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25th September 2018

Tribes: Ascend, a retrospective

Tribes: Ascend doesn’t deserve to die, writes Callum Lunn
Tribes: Ascend, a retrospective
Flying in to the enemy base in a game of Tribes: Ascend

Georgia-based Hi-Rez studios are known these days for games such as Smite, Paladins, and their upcoming jump on the Battle Royale bandwagon, Realm Royale. Back in 2012, however, they released the now largely-forgotten FPS, Tribes: Ascend.

The fifth (and to date latest) instalment in the Tribes series was the first to be developed by Hi-Rez, headed by cofounder and COO Todd Harris. Speaking in 2011, Harris described the game as a “modern successor” to fan favourite Tribes 2. And a worthy successor it proved to be. Tribes: Ascend received over a million downloads in its first month alone, receiving widespread critical acclaim; a rare feat for a free-to-play multiplayer game. Its early reviews were aglow with praise: Eurogamer awarded it a rare 10/10, and the average Metacritic score to this day stands at 86%.

Tribes as a series has always had a set of unique and innovative features that make it like no other FPS around, and their modern implementation in Ascend left nothing to be desired. Chief among these elements is the game’s movement system. Every playable class comes equipped with skis and a jetpack. These skis allow the player to remove friction between them and the ground. By utilising the hilly terrain in the game’s massive maps, the player can quickly gain massive amounts of speed, then use the jetpack to traverse the air.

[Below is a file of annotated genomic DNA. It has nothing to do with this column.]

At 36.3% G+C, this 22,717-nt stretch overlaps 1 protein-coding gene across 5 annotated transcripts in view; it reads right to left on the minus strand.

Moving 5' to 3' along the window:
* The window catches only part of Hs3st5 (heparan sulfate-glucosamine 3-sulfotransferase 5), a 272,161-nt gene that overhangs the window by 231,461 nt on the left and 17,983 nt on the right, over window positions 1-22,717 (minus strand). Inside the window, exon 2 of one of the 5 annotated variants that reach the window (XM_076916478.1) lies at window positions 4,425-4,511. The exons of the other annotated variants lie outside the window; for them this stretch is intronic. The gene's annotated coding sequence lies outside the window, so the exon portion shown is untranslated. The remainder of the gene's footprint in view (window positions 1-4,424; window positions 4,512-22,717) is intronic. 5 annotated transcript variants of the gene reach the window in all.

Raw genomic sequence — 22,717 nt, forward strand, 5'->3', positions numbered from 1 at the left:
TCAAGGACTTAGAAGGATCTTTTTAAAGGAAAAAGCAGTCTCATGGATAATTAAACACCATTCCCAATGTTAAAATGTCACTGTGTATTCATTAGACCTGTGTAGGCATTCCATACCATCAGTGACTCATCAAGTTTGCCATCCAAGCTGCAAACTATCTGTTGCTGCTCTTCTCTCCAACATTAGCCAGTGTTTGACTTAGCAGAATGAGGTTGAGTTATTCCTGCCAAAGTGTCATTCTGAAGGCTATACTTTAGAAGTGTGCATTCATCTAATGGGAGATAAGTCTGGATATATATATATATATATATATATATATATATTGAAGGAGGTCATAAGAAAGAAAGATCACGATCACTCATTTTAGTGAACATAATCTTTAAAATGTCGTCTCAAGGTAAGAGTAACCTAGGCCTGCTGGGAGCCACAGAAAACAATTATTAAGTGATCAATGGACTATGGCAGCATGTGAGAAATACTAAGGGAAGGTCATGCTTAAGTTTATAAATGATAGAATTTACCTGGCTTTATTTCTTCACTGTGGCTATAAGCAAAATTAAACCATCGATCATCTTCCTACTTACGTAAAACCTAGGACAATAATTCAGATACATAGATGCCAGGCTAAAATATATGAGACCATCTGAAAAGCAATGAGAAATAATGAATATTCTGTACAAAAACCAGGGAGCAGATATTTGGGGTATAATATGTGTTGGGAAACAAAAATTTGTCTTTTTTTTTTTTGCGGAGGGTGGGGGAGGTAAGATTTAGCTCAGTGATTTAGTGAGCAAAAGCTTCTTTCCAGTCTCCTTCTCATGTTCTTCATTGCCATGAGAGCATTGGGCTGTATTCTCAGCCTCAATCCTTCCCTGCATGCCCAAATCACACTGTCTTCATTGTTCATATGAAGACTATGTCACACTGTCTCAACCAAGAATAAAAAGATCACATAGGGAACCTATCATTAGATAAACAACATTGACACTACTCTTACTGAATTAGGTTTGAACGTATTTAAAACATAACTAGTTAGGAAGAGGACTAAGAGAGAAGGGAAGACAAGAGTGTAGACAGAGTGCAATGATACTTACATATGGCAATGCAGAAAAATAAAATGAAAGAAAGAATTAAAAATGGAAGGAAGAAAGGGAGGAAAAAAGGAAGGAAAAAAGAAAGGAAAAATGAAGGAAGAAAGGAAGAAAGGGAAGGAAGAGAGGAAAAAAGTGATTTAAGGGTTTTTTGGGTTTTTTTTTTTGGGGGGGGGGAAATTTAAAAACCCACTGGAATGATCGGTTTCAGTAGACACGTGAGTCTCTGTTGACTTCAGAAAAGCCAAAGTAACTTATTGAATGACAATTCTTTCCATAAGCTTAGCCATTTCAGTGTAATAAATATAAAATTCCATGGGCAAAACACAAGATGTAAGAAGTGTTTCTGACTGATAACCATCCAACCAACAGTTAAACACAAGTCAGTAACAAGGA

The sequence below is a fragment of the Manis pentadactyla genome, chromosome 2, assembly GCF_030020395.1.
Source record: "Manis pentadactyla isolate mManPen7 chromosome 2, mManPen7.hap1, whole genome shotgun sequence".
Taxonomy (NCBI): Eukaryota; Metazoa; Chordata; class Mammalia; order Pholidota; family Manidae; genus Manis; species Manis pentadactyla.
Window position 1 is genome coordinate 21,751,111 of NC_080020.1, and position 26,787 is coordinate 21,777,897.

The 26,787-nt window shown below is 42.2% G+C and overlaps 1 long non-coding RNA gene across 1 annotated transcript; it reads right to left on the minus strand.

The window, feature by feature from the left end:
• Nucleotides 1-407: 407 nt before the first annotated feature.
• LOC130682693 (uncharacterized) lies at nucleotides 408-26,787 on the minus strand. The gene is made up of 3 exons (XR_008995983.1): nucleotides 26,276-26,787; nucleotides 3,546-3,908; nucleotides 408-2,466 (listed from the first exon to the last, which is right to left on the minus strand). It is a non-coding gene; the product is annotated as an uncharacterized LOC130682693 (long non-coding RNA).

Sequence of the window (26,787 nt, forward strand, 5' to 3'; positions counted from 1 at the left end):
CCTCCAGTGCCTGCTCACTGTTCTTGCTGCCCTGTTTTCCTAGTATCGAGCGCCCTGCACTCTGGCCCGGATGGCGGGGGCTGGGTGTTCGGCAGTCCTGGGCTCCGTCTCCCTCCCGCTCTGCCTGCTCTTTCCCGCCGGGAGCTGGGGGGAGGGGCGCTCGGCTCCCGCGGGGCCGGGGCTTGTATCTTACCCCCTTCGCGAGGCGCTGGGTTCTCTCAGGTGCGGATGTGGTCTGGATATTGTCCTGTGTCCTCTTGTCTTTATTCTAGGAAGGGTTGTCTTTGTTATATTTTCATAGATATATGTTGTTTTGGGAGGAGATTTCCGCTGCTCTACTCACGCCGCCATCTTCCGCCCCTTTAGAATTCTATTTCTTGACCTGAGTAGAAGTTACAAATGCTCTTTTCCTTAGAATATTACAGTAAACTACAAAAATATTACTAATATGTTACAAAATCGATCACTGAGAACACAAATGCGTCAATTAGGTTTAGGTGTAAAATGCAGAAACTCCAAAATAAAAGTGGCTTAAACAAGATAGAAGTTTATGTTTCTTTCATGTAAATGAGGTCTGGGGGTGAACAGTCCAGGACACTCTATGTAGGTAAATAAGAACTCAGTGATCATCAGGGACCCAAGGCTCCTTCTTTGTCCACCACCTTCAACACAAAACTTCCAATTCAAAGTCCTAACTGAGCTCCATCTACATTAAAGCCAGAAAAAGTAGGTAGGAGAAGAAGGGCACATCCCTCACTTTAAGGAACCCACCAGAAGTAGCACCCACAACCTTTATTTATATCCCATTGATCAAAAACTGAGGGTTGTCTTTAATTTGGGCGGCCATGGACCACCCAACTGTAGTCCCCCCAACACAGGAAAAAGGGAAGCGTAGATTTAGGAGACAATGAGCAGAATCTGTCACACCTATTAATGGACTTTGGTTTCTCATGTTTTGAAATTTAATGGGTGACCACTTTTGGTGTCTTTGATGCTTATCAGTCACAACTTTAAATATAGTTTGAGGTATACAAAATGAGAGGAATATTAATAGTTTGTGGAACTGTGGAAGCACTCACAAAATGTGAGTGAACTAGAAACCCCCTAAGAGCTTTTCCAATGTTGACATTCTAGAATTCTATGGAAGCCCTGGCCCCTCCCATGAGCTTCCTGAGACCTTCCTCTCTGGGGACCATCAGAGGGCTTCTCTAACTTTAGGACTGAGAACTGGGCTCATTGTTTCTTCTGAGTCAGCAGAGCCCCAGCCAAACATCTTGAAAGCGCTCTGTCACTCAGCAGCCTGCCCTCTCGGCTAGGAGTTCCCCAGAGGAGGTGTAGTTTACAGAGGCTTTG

This works in tandem with the game’s weapon system; unlike most traditional FPS games, guns in their traditional sense are de-emphasised. The player is instead presented with a selection of primarily explosive projectile weapons, very few of which are hit-scan (i.e. when a weapon is fired, the projectile does not travel at an infinite speed). As most of these weapons are explosive (and the player is not immune to their own weapons), these can be combined with the movement system to either trade health for speed, or stop an enemy in their tracks.

On top of this, each team has a defensive aspect. The team’s base has destructible devices that, when functioning, help players around the base. For example, radar scanners reveal the locations of enemies in the base without a line-of-sight. These systems are all also dependent on a generator being online – if it is knocked out, the team will lose these boons including health and armour recharge stations. This provides yet another dimension to this already impressively intricate game.